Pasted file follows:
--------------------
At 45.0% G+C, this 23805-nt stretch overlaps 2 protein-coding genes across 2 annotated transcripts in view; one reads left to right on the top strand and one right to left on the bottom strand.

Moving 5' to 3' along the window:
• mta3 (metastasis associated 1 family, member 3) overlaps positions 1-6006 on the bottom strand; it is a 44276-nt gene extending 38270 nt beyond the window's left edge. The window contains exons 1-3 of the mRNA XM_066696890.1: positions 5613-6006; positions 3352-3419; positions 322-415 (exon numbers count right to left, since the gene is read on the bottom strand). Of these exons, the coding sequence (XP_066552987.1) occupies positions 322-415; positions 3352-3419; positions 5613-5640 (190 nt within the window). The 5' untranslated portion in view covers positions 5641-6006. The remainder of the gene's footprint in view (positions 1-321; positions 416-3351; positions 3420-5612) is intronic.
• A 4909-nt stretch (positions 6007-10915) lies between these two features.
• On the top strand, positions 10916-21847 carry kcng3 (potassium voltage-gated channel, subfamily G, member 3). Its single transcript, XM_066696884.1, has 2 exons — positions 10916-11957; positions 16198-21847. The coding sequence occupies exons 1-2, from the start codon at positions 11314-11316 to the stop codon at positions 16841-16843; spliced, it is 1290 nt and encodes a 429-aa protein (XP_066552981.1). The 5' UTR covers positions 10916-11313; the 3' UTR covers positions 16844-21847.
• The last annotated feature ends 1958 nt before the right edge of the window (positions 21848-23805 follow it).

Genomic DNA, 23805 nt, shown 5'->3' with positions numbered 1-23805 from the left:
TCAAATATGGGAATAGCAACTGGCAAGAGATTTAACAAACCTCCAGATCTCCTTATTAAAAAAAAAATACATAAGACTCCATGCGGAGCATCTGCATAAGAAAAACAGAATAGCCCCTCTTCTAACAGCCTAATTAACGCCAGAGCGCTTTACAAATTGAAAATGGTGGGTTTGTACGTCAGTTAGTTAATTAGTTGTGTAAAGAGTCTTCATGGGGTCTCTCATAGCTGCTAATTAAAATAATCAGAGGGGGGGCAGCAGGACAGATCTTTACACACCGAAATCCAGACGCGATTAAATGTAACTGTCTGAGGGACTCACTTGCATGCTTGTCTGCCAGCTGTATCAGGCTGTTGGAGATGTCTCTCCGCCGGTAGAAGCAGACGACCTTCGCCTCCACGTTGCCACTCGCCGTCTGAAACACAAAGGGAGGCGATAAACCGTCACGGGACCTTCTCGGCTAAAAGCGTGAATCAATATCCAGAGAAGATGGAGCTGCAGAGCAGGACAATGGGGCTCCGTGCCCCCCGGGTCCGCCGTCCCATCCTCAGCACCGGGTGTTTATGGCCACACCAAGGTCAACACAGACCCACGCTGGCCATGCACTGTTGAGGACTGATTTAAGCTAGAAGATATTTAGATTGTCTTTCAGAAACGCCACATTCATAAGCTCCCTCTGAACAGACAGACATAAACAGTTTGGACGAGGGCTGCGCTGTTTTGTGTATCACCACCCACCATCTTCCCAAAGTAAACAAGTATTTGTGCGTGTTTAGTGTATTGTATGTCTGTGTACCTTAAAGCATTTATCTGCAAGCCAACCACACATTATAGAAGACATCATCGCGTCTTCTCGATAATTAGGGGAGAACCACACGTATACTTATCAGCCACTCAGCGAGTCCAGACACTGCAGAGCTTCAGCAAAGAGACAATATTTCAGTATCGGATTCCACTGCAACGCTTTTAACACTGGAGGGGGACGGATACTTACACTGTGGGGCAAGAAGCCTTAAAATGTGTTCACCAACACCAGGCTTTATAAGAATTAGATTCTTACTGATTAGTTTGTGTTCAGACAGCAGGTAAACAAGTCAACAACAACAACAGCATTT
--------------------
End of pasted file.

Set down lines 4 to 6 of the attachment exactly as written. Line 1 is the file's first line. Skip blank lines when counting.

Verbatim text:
• A 4909-nt stretch (positions 6007-10915) lies between these two features.
• On the top strand, positions 10916-21847 carry kcng3 (potassium voltage-gated channel, subfamily G, member 3). Its single transcript, XM_066696884.1, has 2 exons — positions 10916-11957; positions 16198-21847. The coding sequence occupies exons 1-2, from the start codon at positions 11314-11316 to the stop codon at positions 16841-16843; spliced, it is 1290 nt and encodes a 429-aa protein (XP_066552981.1). The 5' UTR covers positions 10916-11313; the 3' UTR covers positions 16844-21847.
• The last annotated feature ends 1958 nt before the right edge of the window (positions 21848-23805 follow it).